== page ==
Thursday, 4 July 2013

Review of "Elvis Died For Somebody's Sins But Not Mine" by Mick Farren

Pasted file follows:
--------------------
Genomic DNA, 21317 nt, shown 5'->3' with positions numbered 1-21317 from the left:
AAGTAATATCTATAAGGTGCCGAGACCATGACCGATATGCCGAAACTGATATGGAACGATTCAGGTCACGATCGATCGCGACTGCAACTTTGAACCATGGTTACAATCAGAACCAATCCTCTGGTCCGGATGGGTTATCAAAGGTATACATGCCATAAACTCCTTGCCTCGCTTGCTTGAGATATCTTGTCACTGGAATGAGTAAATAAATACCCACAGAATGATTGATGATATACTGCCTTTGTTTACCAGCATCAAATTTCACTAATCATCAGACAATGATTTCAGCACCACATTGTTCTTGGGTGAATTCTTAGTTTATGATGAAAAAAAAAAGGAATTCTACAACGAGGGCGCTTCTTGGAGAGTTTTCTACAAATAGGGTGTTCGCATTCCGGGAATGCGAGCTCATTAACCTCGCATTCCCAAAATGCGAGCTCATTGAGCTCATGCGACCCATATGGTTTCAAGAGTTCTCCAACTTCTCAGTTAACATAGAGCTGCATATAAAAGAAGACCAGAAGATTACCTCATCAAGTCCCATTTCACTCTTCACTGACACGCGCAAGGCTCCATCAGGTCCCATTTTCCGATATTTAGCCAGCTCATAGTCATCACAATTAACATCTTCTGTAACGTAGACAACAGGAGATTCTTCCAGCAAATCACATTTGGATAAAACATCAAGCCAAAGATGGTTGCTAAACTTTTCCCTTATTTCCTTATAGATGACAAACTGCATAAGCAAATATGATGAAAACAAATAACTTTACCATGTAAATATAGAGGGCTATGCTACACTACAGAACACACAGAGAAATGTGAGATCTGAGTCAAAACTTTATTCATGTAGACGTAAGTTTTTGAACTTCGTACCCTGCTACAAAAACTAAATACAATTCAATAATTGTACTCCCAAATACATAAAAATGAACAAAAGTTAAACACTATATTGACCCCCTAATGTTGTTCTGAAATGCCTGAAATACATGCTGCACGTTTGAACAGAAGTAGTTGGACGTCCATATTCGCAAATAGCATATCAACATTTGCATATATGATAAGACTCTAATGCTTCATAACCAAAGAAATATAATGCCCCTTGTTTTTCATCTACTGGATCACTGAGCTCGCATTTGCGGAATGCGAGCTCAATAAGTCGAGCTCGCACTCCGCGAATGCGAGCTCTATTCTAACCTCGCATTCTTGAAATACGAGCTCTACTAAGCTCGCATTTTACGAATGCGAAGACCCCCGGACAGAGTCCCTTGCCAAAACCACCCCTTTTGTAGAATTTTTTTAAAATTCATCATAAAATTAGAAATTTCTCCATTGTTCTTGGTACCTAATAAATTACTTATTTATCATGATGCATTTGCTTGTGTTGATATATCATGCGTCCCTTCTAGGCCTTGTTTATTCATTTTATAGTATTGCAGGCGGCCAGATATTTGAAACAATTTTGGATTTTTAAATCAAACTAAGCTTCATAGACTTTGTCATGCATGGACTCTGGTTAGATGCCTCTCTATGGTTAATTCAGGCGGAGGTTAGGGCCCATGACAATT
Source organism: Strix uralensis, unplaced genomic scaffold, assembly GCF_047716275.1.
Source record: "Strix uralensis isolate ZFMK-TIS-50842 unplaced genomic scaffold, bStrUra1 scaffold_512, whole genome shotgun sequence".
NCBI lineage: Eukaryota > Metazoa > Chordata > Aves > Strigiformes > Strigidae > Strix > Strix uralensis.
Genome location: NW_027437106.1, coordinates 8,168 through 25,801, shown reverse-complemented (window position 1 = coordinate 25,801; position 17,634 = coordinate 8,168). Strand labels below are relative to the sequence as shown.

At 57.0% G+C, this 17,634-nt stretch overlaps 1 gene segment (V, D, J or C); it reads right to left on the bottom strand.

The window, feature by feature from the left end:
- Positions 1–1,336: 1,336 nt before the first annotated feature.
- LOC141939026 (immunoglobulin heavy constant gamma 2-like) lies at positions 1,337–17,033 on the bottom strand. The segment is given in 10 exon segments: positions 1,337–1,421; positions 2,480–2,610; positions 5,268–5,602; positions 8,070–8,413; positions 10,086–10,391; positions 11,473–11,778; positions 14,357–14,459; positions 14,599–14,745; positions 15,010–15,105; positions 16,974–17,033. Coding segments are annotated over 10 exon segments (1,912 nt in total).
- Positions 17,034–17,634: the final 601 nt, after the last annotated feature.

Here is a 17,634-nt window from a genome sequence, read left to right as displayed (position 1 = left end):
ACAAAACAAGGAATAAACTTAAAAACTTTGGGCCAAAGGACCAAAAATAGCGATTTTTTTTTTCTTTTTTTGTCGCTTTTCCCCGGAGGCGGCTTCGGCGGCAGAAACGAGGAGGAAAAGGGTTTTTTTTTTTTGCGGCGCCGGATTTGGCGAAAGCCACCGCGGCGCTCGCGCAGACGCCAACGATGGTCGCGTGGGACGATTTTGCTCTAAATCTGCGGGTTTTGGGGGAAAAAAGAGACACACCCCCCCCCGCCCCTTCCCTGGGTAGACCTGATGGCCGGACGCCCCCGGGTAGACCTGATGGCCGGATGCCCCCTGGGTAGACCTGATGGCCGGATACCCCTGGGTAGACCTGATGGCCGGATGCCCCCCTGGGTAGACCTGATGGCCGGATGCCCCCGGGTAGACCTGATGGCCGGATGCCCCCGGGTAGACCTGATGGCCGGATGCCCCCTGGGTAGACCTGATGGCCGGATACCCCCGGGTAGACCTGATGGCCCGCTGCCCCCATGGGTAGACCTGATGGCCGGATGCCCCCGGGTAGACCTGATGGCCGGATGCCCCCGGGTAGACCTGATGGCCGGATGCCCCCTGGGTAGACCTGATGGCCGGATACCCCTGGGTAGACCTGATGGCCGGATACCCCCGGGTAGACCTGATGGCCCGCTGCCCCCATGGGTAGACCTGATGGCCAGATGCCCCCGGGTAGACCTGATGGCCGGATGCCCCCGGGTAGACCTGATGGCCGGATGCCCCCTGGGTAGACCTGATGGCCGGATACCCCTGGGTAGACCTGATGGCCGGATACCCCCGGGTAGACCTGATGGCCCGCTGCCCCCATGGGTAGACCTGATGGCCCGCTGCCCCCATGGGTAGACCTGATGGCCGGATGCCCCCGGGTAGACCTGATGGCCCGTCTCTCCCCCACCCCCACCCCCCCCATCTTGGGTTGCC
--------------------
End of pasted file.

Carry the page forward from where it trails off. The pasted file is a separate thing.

Busy bee Mick Farren first made a name for himself in the 1960s when he contributed to OZ magazine and The International Times. He was once a member of The Deviants and he's written lyrics for other bands such as Motorhead and Metallica. He has also been a writer for NME, The Village Voice and The LA Times, he's had 24 novels published and he wrote a best selling book about Elvis Presley and his manager The Colonel. This 412 page collection of memories comes with great illustrations provided by Michael Robinson and is priced at at reasonable £13.99. Farren says that his book is dedicated to "all the guitar player and all the girls and the memory of all those who have gone before and are not forgotten, and also all the cats who have been such vital companions." The first article in the book was written in 1967. Rather than reporting about the Summer of Love and wearing flowers in his hair Farren is going off on one about how both the fuzz and the government are playing a game: "Let's make no mistake, we're living in some sort of police state." The last essay in the collection is from 2007 and it's him musing on the last episode of The Sopranos. " the first credit roles, I realize that's it. After all the years I've devoted to The Sopranos, the conclusion is yet another goddamned mystery wrapped in a riddle inside an enigma..." Elsewhere in the book there are some unfunny moans about smoking in public being banned, there's stuff about earthquakes and Ronald Reagan, and three clips from his three novels were better than I thought they'd be. And there are also examples of his lyrics - which I personally found impossible to connect with. In my opinion, the good stuff is when he writes about music - and thankfully music is what he writes about most... Farren on The Doors: "At best, Morrison's revolution was just a bunch of crazy kids being urged on by a drunken clown in a leather suit" (NME , 1975)Farren on meeting Chuck Berry: "I went away sad and depressed. I had just been face to face with one of the early giants of rock'n'roll and the situation, from the start, had been like a cop interviewing a pretty criminal." (NME, 1976)Farren on The Who still performing in the 1980's: "One of the problems with The Who is that they're just so damned lovable. In London, they're looked on with the kind of cockney fondness that's normally reserved for soccer stars, big-time criminals, and Michael Caine." Mick Farren on Lennon's killer Mark Chapman: "The evil that killed Lennon has killed part of all our memories and all our fantasies. That self-serving little son-of-a-bitch has killed a part of all of us." (SoHo Weekly News,1980). Other highlights in this book include his tributes to Presley, a lovely interview with Johnny Cash and a very intelligent piece about the 10th anniversary of Bob Dylan's Blonde on Blonde album.

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